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Don't Deal Well With Change? Me Either.

Kate Griem

September 4th, 2018


Here are some simple, effective things you can do to make going back to school easier—and to make your life a little better once school starts.

For me, Sunday nights are tough. Fridays hold the promise of a whole two free days, stretching out almost endlessly. Come Saturday, the weekend is still just beginning, and you are determined to enjoy it. Sunday morning, it’s still easy to use the coming day as a buffer between you and everything you have to get done before school starts again.


But on Sunday nights, everything comes crashing down. You’re forced to finally face the mountains of homework and obligations you had been denying for the past few days, and you mentally have to deal with the fact that five whole days stand between you and real relaxation or free time. I’m sure many of you have experienced this situation as well.


For me, these past few days have been like all the Sunday night meltdowns and panics I have ever experienced, combined and multiplied. My body and my mind are freaking out, and I’m not ready for the stresses, deadlines, rainy Tuesdays, and extra-long commutes that come with school. To put it simply: I’m really, really bad with transitions. Some mix of denial and worry combines to produce dread and I feel physically averse to the idea of stepping through my school’s doors once again.


Realizing that changing my mindset would be necessary to make going back to school seem feasible, here are some strategies that have worked for me in the past:


Dissolving those mental blocks

  • Make a list of everything that’s bothering you or that you’re stressed about; acknowledge and understand it. Then, identify and document at least one concrete thing you can do to aid or amend each item on the list.

    • For example: “I’m stressed that I’m going to have to spend so much time on the subway again.” Solution: “I’m going go get podcast recommendations from friends and make my commute more fun.”

  • Make a list of everything you’re looking forward to that comes with the start of school. How can you increase and emphasize the presence of these things in your life?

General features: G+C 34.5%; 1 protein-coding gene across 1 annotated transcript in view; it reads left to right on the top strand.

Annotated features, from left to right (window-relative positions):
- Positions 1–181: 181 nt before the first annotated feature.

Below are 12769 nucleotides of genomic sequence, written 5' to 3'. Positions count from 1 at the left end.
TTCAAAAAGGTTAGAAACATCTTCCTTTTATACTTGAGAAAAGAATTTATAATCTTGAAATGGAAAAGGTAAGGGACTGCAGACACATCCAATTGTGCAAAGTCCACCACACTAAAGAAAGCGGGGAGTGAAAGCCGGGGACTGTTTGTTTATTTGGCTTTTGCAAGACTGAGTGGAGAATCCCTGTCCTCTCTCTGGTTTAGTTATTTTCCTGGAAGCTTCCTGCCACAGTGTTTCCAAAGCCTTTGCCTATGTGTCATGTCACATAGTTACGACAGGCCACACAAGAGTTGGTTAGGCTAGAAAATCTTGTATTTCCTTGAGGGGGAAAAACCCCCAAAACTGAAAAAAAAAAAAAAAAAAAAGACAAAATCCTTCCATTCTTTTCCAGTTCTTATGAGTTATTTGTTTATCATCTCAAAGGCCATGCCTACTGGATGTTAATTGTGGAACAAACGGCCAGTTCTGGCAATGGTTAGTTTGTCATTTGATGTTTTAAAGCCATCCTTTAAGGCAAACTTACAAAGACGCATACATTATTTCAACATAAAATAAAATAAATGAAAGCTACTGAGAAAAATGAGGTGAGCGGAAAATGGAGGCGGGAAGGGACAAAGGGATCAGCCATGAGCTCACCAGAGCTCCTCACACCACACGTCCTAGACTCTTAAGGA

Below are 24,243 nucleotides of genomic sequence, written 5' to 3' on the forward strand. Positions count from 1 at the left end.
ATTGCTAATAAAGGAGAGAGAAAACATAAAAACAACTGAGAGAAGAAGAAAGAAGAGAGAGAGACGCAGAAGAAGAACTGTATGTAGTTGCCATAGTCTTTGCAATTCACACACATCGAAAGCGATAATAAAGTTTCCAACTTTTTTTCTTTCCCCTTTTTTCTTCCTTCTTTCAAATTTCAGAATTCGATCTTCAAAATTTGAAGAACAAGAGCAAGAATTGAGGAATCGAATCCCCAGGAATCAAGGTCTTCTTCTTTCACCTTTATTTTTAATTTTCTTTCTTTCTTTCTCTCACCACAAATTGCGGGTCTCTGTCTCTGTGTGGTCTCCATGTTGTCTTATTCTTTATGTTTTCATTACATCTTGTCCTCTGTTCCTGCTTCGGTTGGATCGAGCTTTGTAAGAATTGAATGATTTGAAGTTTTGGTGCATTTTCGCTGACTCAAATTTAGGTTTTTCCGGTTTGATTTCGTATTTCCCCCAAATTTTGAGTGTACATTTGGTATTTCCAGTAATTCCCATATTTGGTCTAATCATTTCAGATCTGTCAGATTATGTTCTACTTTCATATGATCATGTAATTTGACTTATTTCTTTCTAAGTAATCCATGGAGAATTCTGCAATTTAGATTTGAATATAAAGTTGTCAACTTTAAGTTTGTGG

• For example: “I’m excited for fall--it’s my favorite season.” Increases the presence of this thing in your life: “I’m going to walk home through the park instead of taking the bus/walking on the sidewalk.”

  • Clean out your drawers and clean your room -- starting the year off in an uncluttered space will also clear out your mind.

  • Create a calendar -- either online or on paper -- with all important dates coming up (a friend’s birthday, days off of school, meetings you know you have, any deadlines, when your orientation is, dates of a sports competition). Knowing what you have coming up will help you figure out how to be prepared when that event comes.

  • Make a playlist -- whether it’s for your commute or just for casual listening, compiling the songs that represent summer to you -- that will never fail to make you calm or make you smile -- is invaluable.


On the more practical side

  • Start waking up a little earlier than you usually would in the summer, but not too early -- still sleep in, but make sure that your sleep schedule isn’t 6 hours off from what it will be during the school year. For me, at least, the earlier I wake up, the earlier I can fall asleep, and vice versa.

  • Figure out what you need to get before school starts -- did your backpack break at the end of the year? Do you have school supplies?


The day of

  • Go to bed early the night before the first day. If you’re a night owl or have a hard time falling asleep, unplug (especially from social media) earlier than you usually would, and hang out in your room either reading or watching a favorite show until you’re tired rather than scrolling through instagram or texting friends. For me, relaxation time can be just as important and fulfilling as sleep.

  • Pick an outfit and pack your bag the night before -- this way, you won’t be stressed out, second-guessing yourself, or running late in the morning.


Some general tips for mental well-being

  • Start a journal -- I’ve found that a problem that seems really big/scary in my head becomes a lot smaller once I write it down and put it into proportion.

  • Try meditating when you can. It might sound silly (it did to me), and it might not ultimately be for you, but it has a multitude of benefits and it’s really good for alleviating stress!

  • Exercise -- whether you’re on a sports team, go for walks and runs on your own, or download an app and do nightly 7-minute workouts, I can’t stress enough that endorphins are pretty much the greatest thing in the world. For me, my mental well-being is impacted more than my physical health by exercise. Do it for you, not for anyone else!

  • Invest! In! Self! Care! Take some time for yourself -- listen to music, curl up with a pet and eat some ice cream under a blanket, watch a show that makes you laugh, sleep in -- esp if you’re feeling really upset/down -- remember that you don’t owe anyone anything, and make sure to put your well-being first. If there’s a ton of pressure on your shoulders, is it coming from you or from someone else? Do you feel like you spend a lot of your life trying to make other people happy? If so, make a change.


Change is a part of life. Denial works in the short term, but unfortunately it doesn’t in the long term (though I wish it did) because time will always continue to pass. That test that you’re dreading? Yes, it’s going to happen. But yes, you will also get through it; whether the outcome is good or bad, it’s inevitable. Regardless of how much you deny it late on that dreary Sunday night, Monday’s coming is inevitable, and it’s never as bad as it seems.

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